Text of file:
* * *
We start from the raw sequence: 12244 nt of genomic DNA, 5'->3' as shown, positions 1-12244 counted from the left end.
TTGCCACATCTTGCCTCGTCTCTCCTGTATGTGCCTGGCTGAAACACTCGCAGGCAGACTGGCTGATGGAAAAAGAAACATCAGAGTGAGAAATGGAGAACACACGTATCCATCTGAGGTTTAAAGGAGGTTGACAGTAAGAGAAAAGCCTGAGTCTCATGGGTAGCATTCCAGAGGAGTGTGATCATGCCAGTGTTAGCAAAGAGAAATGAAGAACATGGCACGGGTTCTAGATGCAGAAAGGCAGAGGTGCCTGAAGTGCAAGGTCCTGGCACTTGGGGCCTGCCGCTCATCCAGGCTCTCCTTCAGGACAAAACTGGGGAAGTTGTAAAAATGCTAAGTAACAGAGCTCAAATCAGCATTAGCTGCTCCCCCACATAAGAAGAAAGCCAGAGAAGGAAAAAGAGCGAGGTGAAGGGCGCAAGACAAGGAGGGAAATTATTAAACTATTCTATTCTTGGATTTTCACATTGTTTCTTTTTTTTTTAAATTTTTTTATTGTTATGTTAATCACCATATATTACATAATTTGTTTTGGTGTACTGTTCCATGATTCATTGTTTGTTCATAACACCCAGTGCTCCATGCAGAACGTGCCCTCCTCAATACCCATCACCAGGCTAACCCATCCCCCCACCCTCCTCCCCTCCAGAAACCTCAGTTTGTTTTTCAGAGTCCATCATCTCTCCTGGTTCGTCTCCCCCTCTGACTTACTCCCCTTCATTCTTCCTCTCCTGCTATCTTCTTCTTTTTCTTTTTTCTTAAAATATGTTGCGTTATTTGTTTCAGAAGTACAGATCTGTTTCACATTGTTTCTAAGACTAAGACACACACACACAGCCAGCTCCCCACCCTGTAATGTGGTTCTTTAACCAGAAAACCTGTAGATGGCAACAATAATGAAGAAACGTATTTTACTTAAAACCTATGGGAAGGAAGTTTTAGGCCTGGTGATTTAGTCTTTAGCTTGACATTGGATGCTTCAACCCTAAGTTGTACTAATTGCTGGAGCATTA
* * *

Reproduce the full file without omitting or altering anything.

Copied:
We start from the raw sequence: 12244 nt of genomic DNA, 5'->3' as shown, positions 1-12244 counted from the left end.
TTGCCACATCTTGCCTCGTCTCTCCTGTATGTGCCTGGCTGAAACACTCGCAGGCAGACTGGCTGATGGAAAAAGAAACATCAGAGTGAGAAATGGAGAACACACGTATCCATCTGAGGTTTAAAGGAGGTTGACAGTAAGAGAAAAGCCTGAGTCTCATGGGTAGCATTCCAGAGGAGTGTGATCATGCCAGTGTTAGCAAAGAGAAATGAAGAACATGGCACGGGTTCTAGATGCAGAAAGGCAGAGGTGCCTGAAGTGCAAGGTCCTGGCACTTGGGGCCTGCCGCTCATCCAGGCTCTCCTTCAGGACAAAACTGGGGAAGTTGTAAAAATGCTAAGTAACAGAGCTCAAATCAGCATTAGCTGCTCCCCCACATAAGAAGAAAGCCAGAGAAGGAAAAAGAGCGAGGTGAAGGGCGCAAGACAAGGAGGGAAATTATTAAACTATTCTATTCTTGGATTTTCACATTGTTTCTTTTTTTTTTAAATTTTTTTATTGTTATGTTAATCACCATATATTACATAATTTGTTTTGGTGTACTGTTCCATGATTCATTGTTTGTTCATAACACCCAGTGCTCCATGCAGAACGTGCCCTCCTCAATACCCATCACCAGGCTAACCCATCCCCCCACCCTCCTCCCCTCCAGAAACCTCAGTTTGTTTTTCAGAGTCCATCATCTCTCCTGGTTCGTCTCCCCCTCTGACTTACTCCCCTTCATTCTTCCTCTCCTGCTATCTTCTTCTTTTTCTTTTTTCTTAAAATATGTTGCGTTATTTGTTTCAGAAGTACAGATCTGTTTCACATTGTTTCTAAGACTAAGACACACACACACAGCCAGCTCCCCACCCTGTAATGTGGTTCTTTAACCAGAAAACCTGTAGATGGCAACAATAATGAAGAAACGTATTTTACTTAAAACCTATGGGAAGGAAGTTTTAGGCCTGGTGATTTAGTCTTTAGCTTGACATTGGATGCTTCAACCCTAAGTTGTACTAATTGCTGGAGCATTA